Since I really enjoy learning what other people are currently reading, I'll join in. After gulping down Gibson's Pattern Recognition, as previously noted, which I really enjoyed, then I had terrible luck with my library picks. Got only partway through various mediocre things.
But now I'm on the upswing again, after a better trip to the library. I just finished Greg Bear's Darwin's Children, which continues my recent history of picking up sequels, which really sucks. If you read #2 first, #1 is not nearly so satisfying, since you've already read the recap of its events. (C J Cherryh's Cloud's Rider was thoroughly enjoyable, but then I tried to read Rider at the Gate, the first one, and couldn't even get past chapter 2.) I liked some aspects of Darwin's Children, which describes the political and scientific ramifications of a new kind of human being born (due to viruses) -- but the quasi-spiritual elements didn't really fit very well with the anthropology, sociology, etc.
I just started Richard Powers's The Time of Our Singing. I love Powers, although I can only read him at certain times of year/certain times of day: I have to feel smart enough. He's received one of those McArthur genius awards, and certainly seems to merit one, based on the novels I've read. I've avoided this one until now because its ostensible subject matter seemed too daunting: classical/opera music, race relations in the 1960s, identity, family. But I'm giving it a try, and his always-compelling language is drawing me in. But if you haven't read any Powers, I'd recommend Operation Wandering Soul or Galatea 2.2 as a start. The latter if you like metafiction/SF, the former if you're less inclined that way.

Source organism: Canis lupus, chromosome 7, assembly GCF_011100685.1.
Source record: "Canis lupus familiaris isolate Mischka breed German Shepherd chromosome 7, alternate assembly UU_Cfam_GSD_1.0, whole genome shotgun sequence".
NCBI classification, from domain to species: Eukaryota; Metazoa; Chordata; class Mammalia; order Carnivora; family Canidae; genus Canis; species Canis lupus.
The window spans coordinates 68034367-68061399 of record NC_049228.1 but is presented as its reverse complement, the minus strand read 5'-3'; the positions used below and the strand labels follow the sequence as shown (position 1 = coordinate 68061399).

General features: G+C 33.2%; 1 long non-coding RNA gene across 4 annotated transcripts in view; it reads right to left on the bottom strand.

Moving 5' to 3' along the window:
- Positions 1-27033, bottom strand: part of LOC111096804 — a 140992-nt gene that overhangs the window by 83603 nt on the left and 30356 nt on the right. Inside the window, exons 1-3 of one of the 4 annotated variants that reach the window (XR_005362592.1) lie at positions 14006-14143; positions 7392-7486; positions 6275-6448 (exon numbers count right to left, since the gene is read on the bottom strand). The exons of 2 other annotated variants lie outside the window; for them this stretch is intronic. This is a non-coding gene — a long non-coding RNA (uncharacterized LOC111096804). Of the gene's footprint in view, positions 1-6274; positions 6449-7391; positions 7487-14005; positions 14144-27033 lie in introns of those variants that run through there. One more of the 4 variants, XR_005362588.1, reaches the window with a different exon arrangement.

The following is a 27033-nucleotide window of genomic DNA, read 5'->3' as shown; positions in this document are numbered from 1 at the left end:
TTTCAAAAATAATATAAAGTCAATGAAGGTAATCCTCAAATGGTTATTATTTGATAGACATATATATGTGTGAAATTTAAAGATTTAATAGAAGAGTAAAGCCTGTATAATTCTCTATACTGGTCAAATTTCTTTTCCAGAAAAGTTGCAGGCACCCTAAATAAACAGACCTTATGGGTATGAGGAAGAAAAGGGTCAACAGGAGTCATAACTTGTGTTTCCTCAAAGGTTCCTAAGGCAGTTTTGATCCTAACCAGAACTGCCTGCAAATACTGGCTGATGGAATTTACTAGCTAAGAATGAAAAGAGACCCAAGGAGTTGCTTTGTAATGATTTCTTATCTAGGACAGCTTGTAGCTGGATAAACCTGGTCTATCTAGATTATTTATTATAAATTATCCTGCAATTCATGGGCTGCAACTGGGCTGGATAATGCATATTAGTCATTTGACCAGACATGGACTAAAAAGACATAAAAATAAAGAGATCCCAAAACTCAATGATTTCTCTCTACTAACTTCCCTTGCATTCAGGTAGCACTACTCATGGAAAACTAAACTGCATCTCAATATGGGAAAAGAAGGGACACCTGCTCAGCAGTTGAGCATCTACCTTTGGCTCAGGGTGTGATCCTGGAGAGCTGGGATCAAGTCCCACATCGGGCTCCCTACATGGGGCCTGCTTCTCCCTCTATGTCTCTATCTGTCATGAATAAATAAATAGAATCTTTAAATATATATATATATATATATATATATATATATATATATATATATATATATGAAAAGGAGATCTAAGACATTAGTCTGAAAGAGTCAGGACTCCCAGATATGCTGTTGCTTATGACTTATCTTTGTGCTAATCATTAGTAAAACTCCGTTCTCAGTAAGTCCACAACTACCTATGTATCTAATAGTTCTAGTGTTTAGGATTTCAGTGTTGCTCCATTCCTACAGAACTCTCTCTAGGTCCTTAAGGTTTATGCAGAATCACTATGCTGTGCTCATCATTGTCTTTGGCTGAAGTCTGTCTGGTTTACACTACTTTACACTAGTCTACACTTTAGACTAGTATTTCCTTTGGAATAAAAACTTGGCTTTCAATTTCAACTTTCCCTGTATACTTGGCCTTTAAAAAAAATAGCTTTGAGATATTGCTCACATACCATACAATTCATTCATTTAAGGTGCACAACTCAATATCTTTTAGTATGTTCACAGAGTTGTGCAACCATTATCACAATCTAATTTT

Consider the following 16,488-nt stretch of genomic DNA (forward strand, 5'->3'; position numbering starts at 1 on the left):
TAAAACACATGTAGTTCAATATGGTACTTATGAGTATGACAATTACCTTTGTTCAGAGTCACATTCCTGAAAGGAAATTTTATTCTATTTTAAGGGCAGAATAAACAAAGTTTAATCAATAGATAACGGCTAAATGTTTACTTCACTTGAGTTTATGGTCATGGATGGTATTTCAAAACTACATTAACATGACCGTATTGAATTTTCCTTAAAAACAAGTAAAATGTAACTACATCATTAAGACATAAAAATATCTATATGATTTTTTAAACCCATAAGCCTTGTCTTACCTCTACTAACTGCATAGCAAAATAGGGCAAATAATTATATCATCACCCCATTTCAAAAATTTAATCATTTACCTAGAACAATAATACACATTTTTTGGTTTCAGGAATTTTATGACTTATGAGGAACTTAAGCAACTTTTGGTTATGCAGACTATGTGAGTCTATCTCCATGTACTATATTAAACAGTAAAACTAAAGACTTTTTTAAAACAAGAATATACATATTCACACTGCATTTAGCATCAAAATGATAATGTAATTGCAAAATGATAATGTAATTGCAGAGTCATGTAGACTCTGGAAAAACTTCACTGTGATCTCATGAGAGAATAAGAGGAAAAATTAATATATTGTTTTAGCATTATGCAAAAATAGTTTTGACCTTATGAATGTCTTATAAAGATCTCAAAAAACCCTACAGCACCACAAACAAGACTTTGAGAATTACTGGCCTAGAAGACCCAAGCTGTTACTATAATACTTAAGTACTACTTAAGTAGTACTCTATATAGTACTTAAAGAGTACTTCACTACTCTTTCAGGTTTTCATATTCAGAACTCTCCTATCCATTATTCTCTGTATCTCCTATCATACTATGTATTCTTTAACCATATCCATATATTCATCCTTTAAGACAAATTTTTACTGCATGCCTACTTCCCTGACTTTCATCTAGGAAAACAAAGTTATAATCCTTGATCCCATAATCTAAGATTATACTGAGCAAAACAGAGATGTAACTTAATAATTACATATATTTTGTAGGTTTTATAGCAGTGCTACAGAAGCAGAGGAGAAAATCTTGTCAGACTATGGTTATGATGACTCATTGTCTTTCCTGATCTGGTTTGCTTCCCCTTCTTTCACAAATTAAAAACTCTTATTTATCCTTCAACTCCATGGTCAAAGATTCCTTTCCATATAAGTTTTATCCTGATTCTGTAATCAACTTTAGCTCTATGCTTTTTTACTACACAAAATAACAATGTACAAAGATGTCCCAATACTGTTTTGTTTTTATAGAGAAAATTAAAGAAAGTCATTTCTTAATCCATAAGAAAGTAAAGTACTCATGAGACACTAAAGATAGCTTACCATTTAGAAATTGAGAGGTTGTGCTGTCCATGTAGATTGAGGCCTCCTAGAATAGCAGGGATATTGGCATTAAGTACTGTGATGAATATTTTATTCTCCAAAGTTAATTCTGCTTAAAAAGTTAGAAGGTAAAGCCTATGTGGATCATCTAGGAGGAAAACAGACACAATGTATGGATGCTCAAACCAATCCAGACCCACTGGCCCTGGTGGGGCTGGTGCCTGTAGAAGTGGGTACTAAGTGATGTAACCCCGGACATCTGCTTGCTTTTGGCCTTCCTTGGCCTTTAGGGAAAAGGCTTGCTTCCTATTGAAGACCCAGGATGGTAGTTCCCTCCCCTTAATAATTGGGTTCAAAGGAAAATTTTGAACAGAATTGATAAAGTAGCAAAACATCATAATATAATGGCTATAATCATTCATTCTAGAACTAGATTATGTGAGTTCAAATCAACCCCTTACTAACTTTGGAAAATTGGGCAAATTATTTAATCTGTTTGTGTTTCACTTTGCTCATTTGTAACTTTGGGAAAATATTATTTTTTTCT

For my fluffhead minutes of the day, I'm reading Slim Chance, a fairly weak chick-lit book. I've read a lot of what I'd call the good stuff of the genre and this isn't it. But it's readable enough. It's the book version of Pringles. Tasty, not particularly good for you, but not heroin either. (Besides, I sort of have an ulterior motive for reading chick-lit brewing in the back of my mind. In case you care.)
Stephen Cope's Yoga and the Quest for the True Self, which I've been slowly and intermittently reading for a couple months.
Jim Loehr & Tony Schwartz, The Power of Full Engagement. More on this later.
E M Forster's Howard's End which is only still on the list as a "should." I'm finding it horribly bitter and dyspeptic.
Julie Morgenstern's Organizing from the Inside Out, an old favorite which I pulled out for inspiration as I tackle my home study and school office.